Directed by: #RodrigoPreissMaya
Written by: #RodrigoPreissMaya
Stray Katana is an infuriating film. The short animation takes inspiration from Japanese history and art, but writer-director Rodrigo Preiss Maya seems to have little to no understanding of or respect for the culture, preferring instead to use it as a backdrop for his film's message. He is drawn to the aesthetics, but has no concept of their significance; they look good (or ‘cool’ as one reviewer puts it), so he uses them. These blatant failures of research and respect are many and often, beginning almost immediately with a mispronunciation of ‘Edo’, the city where the film is set. This, however, is the least of its problems.
In 1615, an unnamed rōnin – a samurai without a master – is visited by a shadowy, intimidating presence. The next day, a stranger appears at the gate and asks for some water. The rōnin invites him in, and comes to realise that this man is Jesus. At first shocked and confused, he soon decides to follow Him wherever He leads, and attempts to complete a spiritual quest.
The first question that must be answered is: why? Firstly, why does this need to be set in Japan in the Edo period? Other than the aesthetics, there is nothing that sets this version of a familiar story apart – not to mention that the probability of a rōnin already being Christian, which despite the narrative progression seems to be the implication (he is already aware of and seems to believe in God), was incredibly small. Why did Preiss Maya want to tell this story in particular? This rōnin, disgraced and purposeless, can apparently only absolve himself through Christ, depicted here as a white man with long brown hair; the film is at least consistent in its historical indifference. What is being suggested here? It seems borderline offensive to imply that their own diverse spiritual beliefs were lesser, and that true peace – represented of course by a dove – could only be found in Christianity.
The animation itself leaves much to be desired. It attempts to mimic ink wash painting, or sumi-e, which on top of everything else feels like just another insult. Instead of being liquid and fluid, there is stiffness; in one scene, an open door is suddenly closed, with no frames to show the movement. There are also moments that invoke iconic Japanese imagery: geisha, Mount Fuji, and a predictable nod to Hokusai’s ‘The Great Wave off Kanagawa’. Again, this feels like the work of people who greatly admire the aesthetics of a culture they refuse to explore or understand in any real depth. Aside from the Japanese voice actor (Kaz Kikui, who performs all three voice roles in the Japanese version), there appear to be no other Japanese people involved, and it shows. Tellingly, in the list of people who inspired the film that appears in the credits, the only Japanese name is Hokusai's. This wilful ignorance on behalf of the filmmakers bleeds across the entire film.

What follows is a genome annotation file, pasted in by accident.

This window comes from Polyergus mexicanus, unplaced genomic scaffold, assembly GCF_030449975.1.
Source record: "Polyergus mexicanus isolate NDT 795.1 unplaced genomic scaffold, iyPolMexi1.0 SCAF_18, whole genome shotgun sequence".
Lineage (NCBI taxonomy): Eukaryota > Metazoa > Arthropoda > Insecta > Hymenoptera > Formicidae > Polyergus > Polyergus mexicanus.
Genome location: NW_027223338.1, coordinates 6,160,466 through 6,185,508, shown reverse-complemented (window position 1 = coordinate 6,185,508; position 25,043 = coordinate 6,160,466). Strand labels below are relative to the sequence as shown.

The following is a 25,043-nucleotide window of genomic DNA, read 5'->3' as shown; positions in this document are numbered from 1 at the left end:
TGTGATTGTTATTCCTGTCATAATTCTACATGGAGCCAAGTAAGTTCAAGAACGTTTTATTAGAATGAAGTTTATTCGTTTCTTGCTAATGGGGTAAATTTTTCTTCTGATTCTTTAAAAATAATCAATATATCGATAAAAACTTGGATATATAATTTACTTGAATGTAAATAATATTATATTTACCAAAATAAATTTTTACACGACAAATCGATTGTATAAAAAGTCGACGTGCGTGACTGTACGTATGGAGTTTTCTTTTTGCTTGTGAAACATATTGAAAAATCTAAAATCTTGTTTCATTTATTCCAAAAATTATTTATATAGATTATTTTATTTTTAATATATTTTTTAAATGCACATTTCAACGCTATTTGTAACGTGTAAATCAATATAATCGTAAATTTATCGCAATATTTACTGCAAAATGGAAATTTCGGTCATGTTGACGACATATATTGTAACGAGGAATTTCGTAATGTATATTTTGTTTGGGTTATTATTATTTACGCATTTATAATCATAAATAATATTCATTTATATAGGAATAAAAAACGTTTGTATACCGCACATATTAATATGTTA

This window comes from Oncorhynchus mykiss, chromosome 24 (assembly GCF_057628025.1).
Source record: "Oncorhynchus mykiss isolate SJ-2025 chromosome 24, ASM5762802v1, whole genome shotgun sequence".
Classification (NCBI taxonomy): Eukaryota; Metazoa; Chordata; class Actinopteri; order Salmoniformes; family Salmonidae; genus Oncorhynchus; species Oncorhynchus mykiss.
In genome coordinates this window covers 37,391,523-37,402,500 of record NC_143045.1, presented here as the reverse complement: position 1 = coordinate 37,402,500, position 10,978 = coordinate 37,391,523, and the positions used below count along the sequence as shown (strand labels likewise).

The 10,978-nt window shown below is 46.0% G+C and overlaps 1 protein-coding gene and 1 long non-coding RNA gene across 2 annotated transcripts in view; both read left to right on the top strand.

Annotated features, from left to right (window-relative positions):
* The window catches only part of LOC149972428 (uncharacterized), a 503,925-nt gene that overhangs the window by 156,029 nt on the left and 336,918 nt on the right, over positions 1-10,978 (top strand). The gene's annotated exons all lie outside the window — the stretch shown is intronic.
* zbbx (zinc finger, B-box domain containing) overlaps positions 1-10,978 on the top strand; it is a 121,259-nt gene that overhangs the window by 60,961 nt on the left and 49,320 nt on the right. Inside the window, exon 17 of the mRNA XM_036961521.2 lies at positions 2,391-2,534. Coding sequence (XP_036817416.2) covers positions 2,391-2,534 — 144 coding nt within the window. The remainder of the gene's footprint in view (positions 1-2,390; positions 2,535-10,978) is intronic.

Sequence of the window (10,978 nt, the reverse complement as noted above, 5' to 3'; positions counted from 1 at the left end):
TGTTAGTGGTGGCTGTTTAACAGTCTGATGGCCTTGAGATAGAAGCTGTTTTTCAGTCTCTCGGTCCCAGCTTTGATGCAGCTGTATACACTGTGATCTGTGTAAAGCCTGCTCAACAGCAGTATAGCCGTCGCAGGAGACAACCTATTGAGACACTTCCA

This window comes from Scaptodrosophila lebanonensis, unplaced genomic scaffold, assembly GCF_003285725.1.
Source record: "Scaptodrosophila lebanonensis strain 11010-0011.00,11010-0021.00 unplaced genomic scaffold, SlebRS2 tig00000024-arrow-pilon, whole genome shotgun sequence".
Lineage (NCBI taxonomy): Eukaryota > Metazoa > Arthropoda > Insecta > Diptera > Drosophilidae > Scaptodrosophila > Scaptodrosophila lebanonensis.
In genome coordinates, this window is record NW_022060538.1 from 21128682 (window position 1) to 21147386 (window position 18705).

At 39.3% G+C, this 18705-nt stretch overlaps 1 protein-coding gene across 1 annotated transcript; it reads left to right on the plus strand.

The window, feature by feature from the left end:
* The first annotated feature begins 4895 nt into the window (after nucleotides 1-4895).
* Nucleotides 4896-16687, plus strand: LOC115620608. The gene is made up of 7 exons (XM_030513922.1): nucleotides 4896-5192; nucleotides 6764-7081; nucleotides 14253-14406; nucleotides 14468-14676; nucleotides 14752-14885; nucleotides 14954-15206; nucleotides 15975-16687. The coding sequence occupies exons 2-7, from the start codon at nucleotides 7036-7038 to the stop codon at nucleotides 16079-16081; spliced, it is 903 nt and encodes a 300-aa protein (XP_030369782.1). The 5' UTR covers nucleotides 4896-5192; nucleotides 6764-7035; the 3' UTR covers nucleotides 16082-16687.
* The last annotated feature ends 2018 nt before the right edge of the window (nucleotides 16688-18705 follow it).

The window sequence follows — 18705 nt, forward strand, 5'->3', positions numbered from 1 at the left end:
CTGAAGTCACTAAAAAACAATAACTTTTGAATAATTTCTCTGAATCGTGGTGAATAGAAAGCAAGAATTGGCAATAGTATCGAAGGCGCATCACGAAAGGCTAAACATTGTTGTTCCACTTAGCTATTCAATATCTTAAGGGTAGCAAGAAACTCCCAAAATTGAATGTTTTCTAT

On top of all this, Stray Katana is simply unoriginal. Stories of sad, broken men visited by a stranger who turns out to be God, or more specifically Jesus, have been told many times before, and much more effectively than this. The problem here is that transplanting this familiar narrative on to a rōnin in the Edo period seems to suggest that these particular broken men would have been much better off as Christians, which makes the film feel like propaganda more than anything else. Hiding the message behind a cool samurai aesthetic is more than a little insidious.